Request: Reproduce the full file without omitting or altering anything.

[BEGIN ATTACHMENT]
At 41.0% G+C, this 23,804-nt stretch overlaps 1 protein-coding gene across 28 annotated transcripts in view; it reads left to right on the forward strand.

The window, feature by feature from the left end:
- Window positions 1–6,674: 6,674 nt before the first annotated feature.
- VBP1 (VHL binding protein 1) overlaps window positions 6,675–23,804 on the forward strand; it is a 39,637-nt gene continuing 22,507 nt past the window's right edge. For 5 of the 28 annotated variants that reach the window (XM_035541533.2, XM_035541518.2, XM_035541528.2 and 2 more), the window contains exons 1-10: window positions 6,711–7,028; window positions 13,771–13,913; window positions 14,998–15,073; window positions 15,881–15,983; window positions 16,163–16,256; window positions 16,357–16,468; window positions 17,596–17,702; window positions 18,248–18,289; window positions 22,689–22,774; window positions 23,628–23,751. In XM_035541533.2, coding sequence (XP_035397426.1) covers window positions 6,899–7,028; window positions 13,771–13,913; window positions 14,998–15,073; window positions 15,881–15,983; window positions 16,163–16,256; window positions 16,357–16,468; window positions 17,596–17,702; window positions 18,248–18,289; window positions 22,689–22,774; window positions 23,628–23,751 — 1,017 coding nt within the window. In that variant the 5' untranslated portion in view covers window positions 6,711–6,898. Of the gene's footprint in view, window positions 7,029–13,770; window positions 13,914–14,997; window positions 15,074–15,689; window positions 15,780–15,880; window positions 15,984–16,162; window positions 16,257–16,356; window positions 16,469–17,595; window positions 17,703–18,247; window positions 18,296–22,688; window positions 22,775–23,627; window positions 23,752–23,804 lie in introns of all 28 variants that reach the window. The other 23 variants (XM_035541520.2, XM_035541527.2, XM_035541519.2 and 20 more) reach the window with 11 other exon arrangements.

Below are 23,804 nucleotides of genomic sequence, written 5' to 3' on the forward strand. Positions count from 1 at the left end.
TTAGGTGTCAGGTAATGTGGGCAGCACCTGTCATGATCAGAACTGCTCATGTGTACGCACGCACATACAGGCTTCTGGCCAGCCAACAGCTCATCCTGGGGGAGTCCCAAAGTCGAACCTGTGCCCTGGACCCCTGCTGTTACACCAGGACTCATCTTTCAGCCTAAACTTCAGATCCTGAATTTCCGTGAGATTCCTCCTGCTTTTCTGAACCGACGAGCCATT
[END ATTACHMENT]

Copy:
At 41.0% G+C, this 23,804-nt stretch overlaps 1 protein-coding gene across 28 annotated transcripts in view; it reads left to right on the forward strand.

The window, feature by feature from the left end:
- Window positions 1–6,674: 6,674 nt before the first annotated feature.
- VBP1 (VHL binding protein 1) overlaps window positions 6,675–23,804 on the forward strand; it is a 39,637-nt gene continuing 22,507 nt past the window's right edge. For 5 of the 28 annotated variants that reach the window (XM_035541533.2, XM_035541518.2, XM_035541528.2 and 2 more), the window contains exons 1-10: window positions 6,711–7,028; window positions 13,771–13,913; window positions 14,998–15,073; window positions 15,881–15,983; window positions 16,163–16,256; window positions 16,357–16,468; window positions 17,596–17,702; window positions 18,248–18,289; window positions 22,689–22,774; window positions 23,628–23,751. In XM_035541533.2, coding sequence (XP_035397426.1) covers window positions 6,899–7,028; window positions 13,771–13,913; window positions 14,998–15,073; window positions 15,881–15,983; window positions 16,163–16,256; window positions 16,357–16,468; window positions 17,596–17,702; window positions 18,248–18,289; window positions 22,689–22,774; window positions 23,628–23,751 — 1,017 coding nt within the window. In that variant the 5' untranslated portion in view covers window positions 6,711–6,898. Of the gene's footprint in view, window positions 7,029–13,770; window positions 13,914–14,997; window positions 15,074–15,689; window positions 15,780–15,880; window positions 15,984–16,162; window positions 16,257–16,356; window positions 16,469–17,595; window positions 17,703–18,247; window positions 18,296–22,688; window positions 22,775–23,627; window positions 23,752–23,804 lie in introns of all 28 variants that reach the window. The other 23 variants (XM_035541520.2, XM_035541527.2, XM_035541519.2 and 20 more) reach the window with 11 other exon arrangements.

Below are 23,804 nucleotides of genomic sequence, written 5' to 3' on the forward strand. Positions count from 1 at the left end.
TTAGGTGTCAGGTAATGTGGGCAGCACCTGTCATGATCAGAACTGCTCATGTGTACGCACGCACATACAGGCTTCTGGCCAGCCAACAGCTCATCCTGGGGGAGTCCCAAAGTCGAACCTGTGCCCTGGACCCCTGCTGTTACACCAGGACTCATCTTTCAGCCTAAACTTCAGATCCTGAATTTCCGTGAGATTCCTCCTGCTTTTCTGAACCGACGAGCCATT